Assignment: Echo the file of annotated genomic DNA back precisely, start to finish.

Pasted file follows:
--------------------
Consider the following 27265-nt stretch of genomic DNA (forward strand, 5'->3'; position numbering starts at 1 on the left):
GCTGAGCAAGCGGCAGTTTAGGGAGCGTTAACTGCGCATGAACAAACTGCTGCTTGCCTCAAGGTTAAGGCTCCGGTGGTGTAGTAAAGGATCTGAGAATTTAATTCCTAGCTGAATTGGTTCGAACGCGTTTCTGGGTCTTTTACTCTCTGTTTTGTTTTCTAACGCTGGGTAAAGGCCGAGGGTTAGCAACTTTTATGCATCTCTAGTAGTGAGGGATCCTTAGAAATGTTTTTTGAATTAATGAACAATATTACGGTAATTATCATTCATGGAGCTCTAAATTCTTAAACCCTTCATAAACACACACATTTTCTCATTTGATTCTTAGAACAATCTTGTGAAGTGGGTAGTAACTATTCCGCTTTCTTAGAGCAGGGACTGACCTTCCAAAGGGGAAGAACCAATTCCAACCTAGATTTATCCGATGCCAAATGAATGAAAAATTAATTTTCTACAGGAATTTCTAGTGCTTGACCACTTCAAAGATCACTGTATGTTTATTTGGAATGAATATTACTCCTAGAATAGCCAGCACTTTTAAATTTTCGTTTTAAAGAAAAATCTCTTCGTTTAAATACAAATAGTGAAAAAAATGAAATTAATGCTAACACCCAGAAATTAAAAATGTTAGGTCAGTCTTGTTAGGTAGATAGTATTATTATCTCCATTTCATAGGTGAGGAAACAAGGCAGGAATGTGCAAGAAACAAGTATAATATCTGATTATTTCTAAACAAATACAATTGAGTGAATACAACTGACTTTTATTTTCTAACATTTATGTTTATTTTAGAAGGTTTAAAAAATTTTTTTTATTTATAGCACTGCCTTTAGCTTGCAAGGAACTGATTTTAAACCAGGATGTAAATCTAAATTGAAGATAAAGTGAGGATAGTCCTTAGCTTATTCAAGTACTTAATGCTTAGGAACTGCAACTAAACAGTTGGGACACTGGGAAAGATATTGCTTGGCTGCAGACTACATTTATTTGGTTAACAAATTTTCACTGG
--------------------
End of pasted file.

Consider the following 27265-nt stretch of genomic DNA (forward strand, 5'->3'; position numbering starts at 1 on the left):
GCTGAGCAAGCGGCAGTTTAGGGAGCGTTAACTGCGCATGAACAAACTGCTGCTTGCCTCAAGGTTAAGGCTCCGGTGGTGTAGTAAAGGATCTGAGAATTTAATTCCTAGCTGAATTGGTTCGAACGCGTTTCTGGGTCTTTTACTCTCTGTTTTGTTTTCTAACGCTGGGTAAAGGCCGAGGGTTAGCAACTTTTATGCATCTCTAGTAGTGAGGGATCCTTAGAAATGTTTTTTGAATTAATGAACAATATTACGGTAATTATCATTCATGGAGCTCTAAATTCTTAAACCCTTCATAAACACACACATTTTCTCATTTGATTCTTAGAACAATCTTGTGAAGTGGGTAGTAACTATTCCGCTTTCTTAGAGCAGGGACTGACCTTCCAAAGGGGAAGAACCAATTCCAACCTAGATTTATCCGATGCCAAATGAATGAAAAATTAATTTTCTACAGGAATTTCTAGTGCTTGACCACTTCAAAGATCACTGTATGTTTATTTGGAATGAATATTACTCCTAGAATAGCCAGCACTTTTAAATTTTCGTTTTAAAGAAAAATCTCTTCGTTTAAATACAAATAGTGAAAAAAATGAAATTAATGCTAACACCCAGAAATTAAAAATGTTAGGTCAGTCTTGTTAGGTAGATAGTATTATTATCTCCATTTCATAGGTGAGGAAACAAGGCAGGAATGTGCAAGAAACAAGTATAATATCTGATTATTTCTAAACAAATACAATTGAGTGAATACAACTGACTTTTATTTTCTAACATTTATGTTTATTTTAGAAGGTTTAAAAAATTTTTTTTATTTATAGCACTGCCTTTAGCTTGCAAGGAACTGATTTTAAACCAGGATGTAAATCTAAATTGAAGATAAAGTGAGGATAGTCCTTAGCTTATTCAAGTACTTAATGCTTAGGAACTGCAACTAAACAGTTGGGACACTGGGAAAGATATTGCTTGGCTGCAGACTACATTTATTTGGTTAACAAATTTTCACTGG